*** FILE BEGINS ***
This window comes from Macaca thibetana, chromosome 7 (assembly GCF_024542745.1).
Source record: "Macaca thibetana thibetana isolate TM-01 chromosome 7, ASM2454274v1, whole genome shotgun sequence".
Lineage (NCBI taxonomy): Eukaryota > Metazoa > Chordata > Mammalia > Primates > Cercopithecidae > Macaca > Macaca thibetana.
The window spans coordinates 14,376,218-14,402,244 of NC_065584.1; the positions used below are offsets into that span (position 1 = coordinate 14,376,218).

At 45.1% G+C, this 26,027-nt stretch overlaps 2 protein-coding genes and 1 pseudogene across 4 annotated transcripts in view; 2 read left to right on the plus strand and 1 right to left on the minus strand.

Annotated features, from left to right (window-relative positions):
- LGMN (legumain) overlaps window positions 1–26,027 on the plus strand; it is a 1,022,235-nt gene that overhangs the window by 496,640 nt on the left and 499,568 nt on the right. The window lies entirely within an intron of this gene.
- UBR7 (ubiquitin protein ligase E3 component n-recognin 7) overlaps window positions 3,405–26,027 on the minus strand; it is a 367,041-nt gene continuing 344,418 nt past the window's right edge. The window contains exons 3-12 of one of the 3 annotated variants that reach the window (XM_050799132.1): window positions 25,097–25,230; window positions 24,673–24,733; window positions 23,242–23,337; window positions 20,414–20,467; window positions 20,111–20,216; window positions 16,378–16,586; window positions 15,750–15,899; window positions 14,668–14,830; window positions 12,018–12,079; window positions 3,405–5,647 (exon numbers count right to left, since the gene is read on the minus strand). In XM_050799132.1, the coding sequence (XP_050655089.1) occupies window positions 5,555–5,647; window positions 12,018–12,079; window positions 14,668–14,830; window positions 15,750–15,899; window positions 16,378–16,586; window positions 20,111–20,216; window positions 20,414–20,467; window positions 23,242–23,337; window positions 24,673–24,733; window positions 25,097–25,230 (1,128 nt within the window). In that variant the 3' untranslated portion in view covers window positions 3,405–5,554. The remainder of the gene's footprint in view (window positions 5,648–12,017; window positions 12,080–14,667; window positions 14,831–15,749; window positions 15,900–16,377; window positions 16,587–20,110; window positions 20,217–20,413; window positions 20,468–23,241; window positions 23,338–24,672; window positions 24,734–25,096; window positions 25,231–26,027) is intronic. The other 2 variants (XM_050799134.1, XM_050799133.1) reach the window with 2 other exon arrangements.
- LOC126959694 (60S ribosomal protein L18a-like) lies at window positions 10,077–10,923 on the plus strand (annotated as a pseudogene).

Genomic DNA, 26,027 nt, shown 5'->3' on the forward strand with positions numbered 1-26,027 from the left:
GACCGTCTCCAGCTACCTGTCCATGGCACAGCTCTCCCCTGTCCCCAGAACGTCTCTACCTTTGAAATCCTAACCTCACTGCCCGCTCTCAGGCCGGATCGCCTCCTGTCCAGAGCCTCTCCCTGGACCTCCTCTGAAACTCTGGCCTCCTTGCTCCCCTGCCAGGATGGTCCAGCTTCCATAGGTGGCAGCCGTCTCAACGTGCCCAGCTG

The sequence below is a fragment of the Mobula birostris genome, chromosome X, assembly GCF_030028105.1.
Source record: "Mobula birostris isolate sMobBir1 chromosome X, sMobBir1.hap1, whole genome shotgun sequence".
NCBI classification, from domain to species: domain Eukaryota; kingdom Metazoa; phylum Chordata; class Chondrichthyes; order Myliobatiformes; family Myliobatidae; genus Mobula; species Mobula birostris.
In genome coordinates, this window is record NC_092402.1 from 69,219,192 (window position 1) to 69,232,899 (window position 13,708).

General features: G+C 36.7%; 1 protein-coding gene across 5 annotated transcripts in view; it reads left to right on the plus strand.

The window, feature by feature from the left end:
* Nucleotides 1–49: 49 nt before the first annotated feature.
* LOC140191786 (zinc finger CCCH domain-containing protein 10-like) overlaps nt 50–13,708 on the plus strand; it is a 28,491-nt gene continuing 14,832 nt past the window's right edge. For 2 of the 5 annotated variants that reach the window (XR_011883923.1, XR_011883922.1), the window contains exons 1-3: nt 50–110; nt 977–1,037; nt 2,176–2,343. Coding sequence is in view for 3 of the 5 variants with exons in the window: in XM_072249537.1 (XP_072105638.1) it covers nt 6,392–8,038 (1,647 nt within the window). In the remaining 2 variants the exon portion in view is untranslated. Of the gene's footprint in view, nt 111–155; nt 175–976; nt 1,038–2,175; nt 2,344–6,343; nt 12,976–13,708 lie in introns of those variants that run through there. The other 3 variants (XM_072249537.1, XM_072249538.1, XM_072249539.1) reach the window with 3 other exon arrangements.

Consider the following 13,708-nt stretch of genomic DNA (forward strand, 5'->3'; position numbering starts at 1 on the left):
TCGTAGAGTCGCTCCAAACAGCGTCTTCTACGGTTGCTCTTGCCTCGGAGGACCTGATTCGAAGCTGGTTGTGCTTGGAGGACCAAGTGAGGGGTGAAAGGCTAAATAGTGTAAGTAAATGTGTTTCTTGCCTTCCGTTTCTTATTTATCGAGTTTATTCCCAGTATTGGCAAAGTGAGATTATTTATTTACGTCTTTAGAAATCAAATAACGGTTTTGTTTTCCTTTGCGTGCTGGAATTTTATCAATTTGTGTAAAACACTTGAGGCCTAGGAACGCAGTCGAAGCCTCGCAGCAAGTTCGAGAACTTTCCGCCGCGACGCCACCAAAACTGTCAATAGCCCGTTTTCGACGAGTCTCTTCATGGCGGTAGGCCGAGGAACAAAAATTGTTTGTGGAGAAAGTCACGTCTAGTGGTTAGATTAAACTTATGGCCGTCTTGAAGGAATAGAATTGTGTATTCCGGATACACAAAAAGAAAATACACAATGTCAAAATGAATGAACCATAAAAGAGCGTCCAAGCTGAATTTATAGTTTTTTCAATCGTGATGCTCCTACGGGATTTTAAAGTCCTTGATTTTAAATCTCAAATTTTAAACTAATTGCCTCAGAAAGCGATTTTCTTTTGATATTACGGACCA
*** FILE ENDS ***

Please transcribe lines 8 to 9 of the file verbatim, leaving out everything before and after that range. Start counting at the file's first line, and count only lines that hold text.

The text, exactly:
- UBR7 (ubiquitin protein ligase E3 component n-recognin 7) overlaps window positions 3,405–26,027 on the minus strand; it is a 367,041-nt gene continuing 344,418 nt past the window's right edge. The window contains exons 3-12 of one of the 3 annotated variants that reach the window (XM_050799132.1): window positions 25,097–25,230; window positions 24,673–24,733; window positions 23,242–23,337; window positions 20,414–20,467; window positions 20,111–20,216; window positions 16,378–16,586; window positions 15,750–15,899; window positions 14,668–14,830; window positions 12,018–12,079; window positions 3,405–5,647 (exon numbers count right to left, since the gene is read on the minus strand). In XM_050799132.1, the coding sequence (XP_050655089.1) occupies window positions 5,555–5,647; window positions 12,018–12,079; window positions 14,668–14,830; window positions 15,750–15,899; window positions 16,378–16,586; window positions 20,111–20,216; window positions 20,414–20,467; window positions 23,242–23,337; window positions 24,673–24,733; window positions 25,097–25,230 (1,128 nt within the window). In that variant the 3' untranslated portion in view covers window positions 3,405–5,554. The remainder of the gene's footprint in view (window positions 5,648–12,017; window positions 12,080–14,667; window positions 14,831–15,749; window positions 15,900–16,377; window positions 16,587–20,110; window positions 20,217–20,413; window positions 20,468–23,241; window positions 23,338–24,672; window positions 24,734–25,096; window positions 25,231–26,027) is intronic. The other 2 variants (XM_050799134.1, XM_050799133.1) reach the window with 2 other exon arrangements.
- LOC126959694 (60S ribosomal protein L18a-like) lies at window positions 10,077–10,923 on the plus strand (annotated as a pseudogene).